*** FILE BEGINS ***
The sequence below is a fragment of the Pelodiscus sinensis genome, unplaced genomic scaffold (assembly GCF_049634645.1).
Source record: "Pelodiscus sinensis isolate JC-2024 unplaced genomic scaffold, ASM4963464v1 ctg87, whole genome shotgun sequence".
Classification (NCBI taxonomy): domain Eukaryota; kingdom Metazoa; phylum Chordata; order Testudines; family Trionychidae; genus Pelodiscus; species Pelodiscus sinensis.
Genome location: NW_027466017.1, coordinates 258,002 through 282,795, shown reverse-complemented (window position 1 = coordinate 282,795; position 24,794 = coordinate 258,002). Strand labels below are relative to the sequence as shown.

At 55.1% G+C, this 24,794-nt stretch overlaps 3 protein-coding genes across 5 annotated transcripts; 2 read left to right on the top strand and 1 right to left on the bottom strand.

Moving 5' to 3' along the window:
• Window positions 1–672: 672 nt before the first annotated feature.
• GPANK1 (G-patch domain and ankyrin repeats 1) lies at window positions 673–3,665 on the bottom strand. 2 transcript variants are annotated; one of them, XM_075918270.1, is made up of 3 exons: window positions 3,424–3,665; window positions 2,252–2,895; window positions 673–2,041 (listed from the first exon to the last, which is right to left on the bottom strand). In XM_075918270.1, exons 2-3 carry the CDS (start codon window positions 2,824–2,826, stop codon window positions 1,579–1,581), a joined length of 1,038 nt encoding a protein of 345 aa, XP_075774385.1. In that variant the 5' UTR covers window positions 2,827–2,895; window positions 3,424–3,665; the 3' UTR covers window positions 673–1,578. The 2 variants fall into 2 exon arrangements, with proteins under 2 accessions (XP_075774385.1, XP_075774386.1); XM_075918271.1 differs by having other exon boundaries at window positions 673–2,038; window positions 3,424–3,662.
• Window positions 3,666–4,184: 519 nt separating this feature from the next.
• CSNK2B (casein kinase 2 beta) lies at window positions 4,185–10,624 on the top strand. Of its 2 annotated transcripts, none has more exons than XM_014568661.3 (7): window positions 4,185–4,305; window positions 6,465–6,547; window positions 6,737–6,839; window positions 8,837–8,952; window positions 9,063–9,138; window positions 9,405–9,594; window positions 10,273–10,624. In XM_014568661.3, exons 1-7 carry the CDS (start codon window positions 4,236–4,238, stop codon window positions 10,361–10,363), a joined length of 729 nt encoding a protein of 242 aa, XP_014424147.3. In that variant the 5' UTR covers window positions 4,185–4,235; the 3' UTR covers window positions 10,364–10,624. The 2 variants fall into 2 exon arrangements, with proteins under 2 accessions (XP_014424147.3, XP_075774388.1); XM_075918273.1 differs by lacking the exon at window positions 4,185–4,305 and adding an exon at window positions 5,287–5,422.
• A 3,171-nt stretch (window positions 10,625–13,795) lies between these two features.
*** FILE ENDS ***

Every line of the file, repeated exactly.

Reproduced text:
The sequence below is a fragment of the Pelodiscus sinensis genome, unplaced genomic scaffold (assembly GCF_049634645.1).
Source record: "Pelodiscus sinensis isolate JC-2024 unplaced genomic scaffold, ASM4963464v1 ctg87, whole genome shotgun sequence".
Classification (NCBI taxonomy): domain Eukaryota; kingdom Metazoa; phylum Chordata; order Testudines; family Trionychidae; genus Pelodiscus; species Pelodiscus sinensis.
Genome location: NW_027466017.1, coordinates 258,002 through 282,795, shown reverse-complemented (window position 1 = coordinate 282,795; position 24,794 = coordinate 258,002). Strand labels below are relative to the sequence as shown.

At 55.1% G+C, this 24,794-nt stretch overlaps 3 protein-coding genes across 5 annotated transcripts; 2 read left to right on the top strand and 1 right to left on the bottom strand.

Moving 5' to 3' along the window:
• Window positions 1–672: 672 nt before the first annotated feature.
• GPANK1 (G-patch domain and ankyrin repeats 1) lies at window positions 673–3,665 on the bottom strand. 2 transcript variants are annotated; one of them, XM_075918270.1, is made up of 3 exons: window positions 3,424–3,665; window positions 2,252–2,895; window positions 673–2,041 (listed from the first exon to the last, which is right to left on the bottom strand). In XM_075918270.1, exons 2-3 carry the CDS (start codon window positions 2,824–2,826, stop codon window positions 1,579–1,581), a joined length of 1,038 nt encoding a protein of 345 aa, XP_075774385.1. In that variant the 5' UTR covers window positions 2,827–2,895; window positions 3,424–3,665; the 3' UTR covers window positions 673–1,578. The 2 variants fall into 2 exon arrangements, with proteins under 2 accessions (XP_075774385.1, XP_075774386.1); XM_075918271.1 differs by having other exon boundaries at window positions 673–2,038; window positions 3,424–3,662.
• Window positions 3,666–4,184: 519 nt separating this feature from the next.
• CSNK2B (casein kinase 2 beta) lies at window positions 4,185–10,624 on the top strand. Of its 2 annotated transcripts, none has more exons than XM_014568661.3 (7): window positions 4,185–4,305; window positions 6,465–6,547; window positions 6,737–6,839; window positions 8,837–8,952; window positions 9,063–9,138; window positions 9,405–9,594; window positions 10,273–10,624. In XM_014568661.3, exons 1-7 carry the CDS (start codon window positions 4,236–4,238, stop codon window positions 10,361–10,363), a joined length of 729 nt encoding a protein of 242 aa, XP_014424147.3. In that variant the 5' UTR covers window positions 4,185–4,235; the 3' UTR covers window positions 10,364–10,624. The 2 variants fall into 2 exon arrangements, with proteins under 2 accessions (XP_014424147.3, XP_075774388.1); XM_075918273.1 differs by lacking the exon at window positions 4,185–4,305 and adding an exon at window positions 5,287–5,422.
• A 3,171-nt stretch (window positions 10,625–13,795) lies between these two features.